I highly doubt you have encountered the term Neuropuncture before, mostly because it is a new term to distinguish between acupuncture specialties. I challenge you to look at any acupuncturists’ websites or to Google the definition of acupuncture and surely you’ll find an explanation of “Qi and Meridians,” or that magical energy flows throughout your body and how you need your channels balanced. This is notably different from Neuropuncture and the type of acupuncture I practice.
Neuropuncture is simply the insertion of small needles near certain nerves to produce a chemical change in the brain and surrounding tissues. No magic about it. Neuropuncture combines the principles of neuroscience, western medical biology, chemistry and current evidence-based clinical research and applies it with the tool of a needle. This is a specialized style of acupuncture that very few practitioners utilize. I’m a firm believer in mixing the best of eastern and western medicine—the old and the new.
Inserting needles near specific nerves and muscle motor points, where the muscle has the most nerve activity, is best applied to pain syndromes and injuries. Inserting needles into tender areas of a muscle or a muscle motor point is nearly the therapy of dry needling. Any practitioner who is not a licensed acupuncturist (L.Ac.), like a physical therapist who practices dry needling, is not legally allowed to insert needles into points away from pain called distal points. These distal points are the bread and butter of Neuropunture and they are found near the arms, legs, and spine and they target a branch of major nerves.
The major nerves we assess and aim at targeting include, but are not limited to, the orbital nerve for facial pain or headaches; the occipital nerve for neck pain and headaches; the spinal accessory nerve for back and shoulder pain; the radial, ulnar and median nerves for arm pain, shoulder pain and dysfunction in the vagus such as nausea. On the lower body we can affect the sciatic nerve, tibial, peroneal, saphenous, and popliteal nerves, to name just a few, for low body pain. Lastly, there are points along the spinal column that help with pain in a broad area. They help increase blood circulation and enhance targeted organ function.
Neuropuncture, along with my specialty in advanced needle insertion techniques, aims to make specific changes in the brain. With these advanced techniques, we can actually choose which area of the brain we wish to stimulate. When stimulated, the brain will release certain chemicals required for a patient to recover.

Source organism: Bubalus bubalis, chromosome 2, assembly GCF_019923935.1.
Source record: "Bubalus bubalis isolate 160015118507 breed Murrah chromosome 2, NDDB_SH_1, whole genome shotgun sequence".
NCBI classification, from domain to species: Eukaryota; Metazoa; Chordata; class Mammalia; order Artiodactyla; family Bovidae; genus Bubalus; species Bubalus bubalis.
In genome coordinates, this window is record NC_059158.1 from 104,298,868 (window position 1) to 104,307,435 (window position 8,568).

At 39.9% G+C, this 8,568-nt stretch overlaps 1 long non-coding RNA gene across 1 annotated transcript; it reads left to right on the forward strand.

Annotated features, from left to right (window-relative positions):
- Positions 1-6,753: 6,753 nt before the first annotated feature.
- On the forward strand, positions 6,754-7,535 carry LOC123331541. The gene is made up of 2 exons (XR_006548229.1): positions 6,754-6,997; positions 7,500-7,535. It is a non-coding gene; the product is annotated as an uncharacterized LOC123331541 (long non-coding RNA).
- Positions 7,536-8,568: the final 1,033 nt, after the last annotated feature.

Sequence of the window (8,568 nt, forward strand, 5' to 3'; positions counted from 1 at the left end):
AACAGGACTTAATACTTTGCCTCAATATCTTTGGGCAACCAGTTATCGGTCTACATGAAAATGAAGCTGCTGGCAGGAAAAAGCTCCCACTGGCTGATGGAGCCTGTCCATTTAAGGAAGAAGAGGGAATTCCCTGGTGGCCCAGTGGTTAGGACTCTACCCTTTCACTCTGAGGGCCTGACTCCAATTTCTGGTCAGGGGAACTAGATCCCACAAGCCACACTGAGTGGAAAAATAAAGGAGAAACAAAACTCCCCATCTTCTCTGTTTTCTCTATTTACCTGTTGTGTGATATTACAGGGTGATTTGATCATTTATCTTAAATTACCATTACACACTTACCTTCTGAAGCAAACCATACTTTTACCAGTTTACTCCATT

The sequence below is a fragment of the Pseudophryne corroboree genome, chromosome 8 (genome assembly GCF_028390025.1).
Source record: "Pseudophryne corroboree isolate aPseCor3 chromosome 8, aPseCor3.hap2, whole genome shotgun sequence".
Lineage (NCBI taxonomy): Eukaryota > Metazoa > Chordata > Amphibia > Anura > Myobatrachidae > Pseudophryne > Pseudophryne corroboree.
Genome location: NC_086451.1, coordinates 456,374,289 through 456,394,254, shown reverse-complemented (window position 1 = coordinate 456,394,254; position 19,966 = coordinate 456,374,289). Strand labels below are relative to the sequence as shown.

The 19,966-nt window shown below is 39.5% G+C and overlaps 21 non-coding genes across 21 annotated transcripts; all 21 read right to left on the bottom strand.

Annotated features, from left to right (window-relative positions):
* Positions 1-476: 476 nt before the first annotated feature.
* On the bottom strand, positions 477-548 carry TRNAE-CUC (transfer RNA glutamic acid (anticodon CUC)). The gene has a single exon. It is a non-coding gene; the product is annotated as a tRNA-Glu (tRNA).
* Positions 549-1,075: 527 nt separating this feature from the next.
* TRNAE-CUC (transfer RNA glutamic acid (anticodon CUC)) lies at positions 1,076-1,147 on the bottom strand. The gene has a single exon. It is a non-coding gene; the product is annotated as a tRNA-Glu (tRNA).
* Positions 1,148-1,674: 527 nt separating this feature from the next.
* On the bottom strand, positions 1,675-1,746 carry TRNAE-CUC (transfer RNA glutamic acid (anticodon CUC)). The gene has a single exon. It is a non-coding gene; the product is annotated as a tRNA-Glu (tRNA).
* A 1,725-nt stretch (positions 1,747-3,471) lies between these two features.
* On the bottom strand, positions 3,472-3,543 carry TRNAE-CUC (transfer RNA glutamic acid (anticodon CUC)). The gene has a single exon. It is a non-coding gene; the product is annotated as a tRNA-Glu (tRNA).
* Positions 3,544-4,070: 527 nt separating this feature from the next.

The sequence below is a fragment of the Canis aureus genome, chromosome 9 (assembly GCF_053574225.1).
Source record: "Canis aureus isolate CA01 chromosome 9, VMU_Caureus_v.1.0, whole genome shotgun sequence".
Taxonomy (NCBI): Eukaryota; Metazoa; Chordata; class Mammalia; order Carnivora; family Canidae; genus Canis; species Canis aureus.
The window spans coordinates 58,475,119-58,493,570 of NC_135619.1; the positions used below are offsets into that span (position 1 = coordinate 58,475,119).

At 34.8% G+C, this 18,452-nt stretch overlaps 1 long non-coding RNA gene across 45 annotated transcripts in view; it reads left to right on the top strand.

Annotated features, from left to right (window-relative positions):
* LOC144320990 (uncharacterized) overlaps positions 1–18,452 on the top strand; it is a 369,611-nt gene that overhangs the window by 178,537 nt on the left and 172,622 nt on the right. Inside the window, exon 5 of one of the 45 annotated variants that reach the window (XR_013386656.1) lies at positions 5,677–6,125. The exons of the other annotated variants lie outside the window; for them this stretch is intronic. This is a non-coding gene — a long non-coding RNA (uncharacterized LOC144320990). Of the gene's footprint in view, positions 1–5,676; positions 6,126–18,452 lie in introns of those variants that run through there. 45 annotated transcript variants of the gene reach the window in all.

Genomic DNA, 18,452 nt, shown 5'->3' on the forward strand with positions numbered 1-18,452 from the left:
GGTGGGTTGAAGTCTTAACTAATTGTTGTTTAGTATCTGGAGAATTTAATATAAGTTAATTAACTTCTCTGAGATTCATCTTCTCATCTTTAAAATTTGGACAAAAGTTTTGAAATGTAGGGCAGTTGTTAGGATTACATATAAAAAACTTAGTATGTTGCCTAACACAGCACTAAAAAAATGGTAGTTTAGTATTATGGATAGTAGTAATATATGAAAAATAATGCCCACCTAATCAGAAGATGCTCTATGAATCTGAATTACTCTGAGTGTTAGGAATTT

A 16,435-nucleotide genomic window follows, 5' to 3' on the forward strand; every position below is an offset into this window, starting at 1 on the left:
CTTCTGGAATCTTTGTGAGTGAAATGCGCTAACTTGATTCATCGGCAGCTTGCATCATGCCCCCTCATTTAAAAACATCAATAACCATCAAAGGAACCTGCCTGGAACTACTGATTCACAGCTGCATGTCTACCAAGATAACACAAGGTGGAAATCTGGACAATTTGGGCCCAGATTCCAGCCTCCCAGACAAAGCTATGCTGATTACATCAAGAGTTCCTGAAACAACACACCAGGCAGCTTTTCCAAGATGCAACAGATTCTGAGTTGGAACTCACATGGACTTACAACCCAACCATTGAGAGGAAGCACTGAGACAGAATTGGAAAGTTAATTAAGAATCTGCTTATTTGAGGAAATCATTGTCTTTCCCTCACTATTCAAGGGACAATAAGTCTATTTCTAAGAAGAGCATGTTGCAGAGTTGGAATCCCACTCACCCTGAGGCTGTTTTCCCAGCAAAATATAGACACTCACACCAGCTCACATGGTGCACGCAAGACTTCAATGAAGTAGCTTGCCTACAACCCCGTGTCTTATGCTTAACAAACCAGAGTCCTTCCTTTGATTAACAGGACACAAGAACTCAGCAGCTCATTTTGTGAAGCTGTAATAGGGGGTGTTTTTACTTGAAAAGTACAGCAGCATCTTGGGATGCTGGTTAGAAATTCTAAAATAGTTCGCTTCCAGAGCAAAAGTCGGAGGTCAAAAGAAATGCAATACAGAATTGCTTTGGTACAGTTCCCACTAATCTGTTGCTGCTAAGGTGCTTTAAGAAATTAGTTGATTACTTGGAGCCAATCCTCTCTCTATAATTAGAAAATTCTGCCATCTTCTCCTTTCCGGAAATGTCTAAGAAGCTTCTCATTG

In Neuropuncture, we also have an intent of specific intensity of stimulation. We can increase the signal to the brain and our target-ed nerves a few ways. One way is to use needles that are bigger. The second is to add in more needles closer to the targeted nerves. The third would be to manipulate or twist the needle until the patient feels a dull ache. The final way to increase stimulation is to use an electrical stimulation device commonly known as a TENs or e-stim connected to the needles. I know what you’re thinking. Your worst nightmare is to pay someone to stick a bunch of needles into you, and if that doesn’t work, she’ll use bigger needles and electrify them!
I know it sounds scary! But in all honesty, most patients cannot discern between the smallest 40 gauge and the bigger 32 gauge needles. Furthermore, the e-stim actually feels like a massage! It feels like gentle, rhythmic tapping—not electrocution! In fact, the e-stim machine was first thought of and invented when scientists discovered that oxytocin was stimulated in breastfeeding mothers when her child would rhythmically suckle milk. Oxytocin is a powerful hormone that helps promote the feeling of bonding and love,along with other functions. Scientists took this idea and tested it on other nerves. They found that with the right amount and frequency of electricity (about one millionth to one thousandth of the power to light a light bulb) we could send just the right message to the brain to stimulate exactly which chemicals we want! Brilliant!
Chinese medicine and acupuncture has deep roots in esotericism and mysticism. However, as science and research evolves, we can no longer see the medicine for what it used to be in the Shang dynasty around 1700 B.C. Just like morphine and alcohol was given to teething children in the 1930s to ease their pain, we now know the true nature of these compounds and can never return to our previous naive view of the therapy. I’ve found through rigorous research of both Traditional Chinese Medicine and neuro biology that actually what Huangdi (author of many acupuncture and Chinese medicine books from about 400 B.C.) was actually describing in his texts was very close to what we know today in modern medicine. The language Huangdi uses is romantic and fantastical but actually is not terribly incorrect. If we can re-translate these old transcripts, such as other neuropuncturists and myself have, I believe we can apply the use of acupuncture in more amazing ways than ever imagined!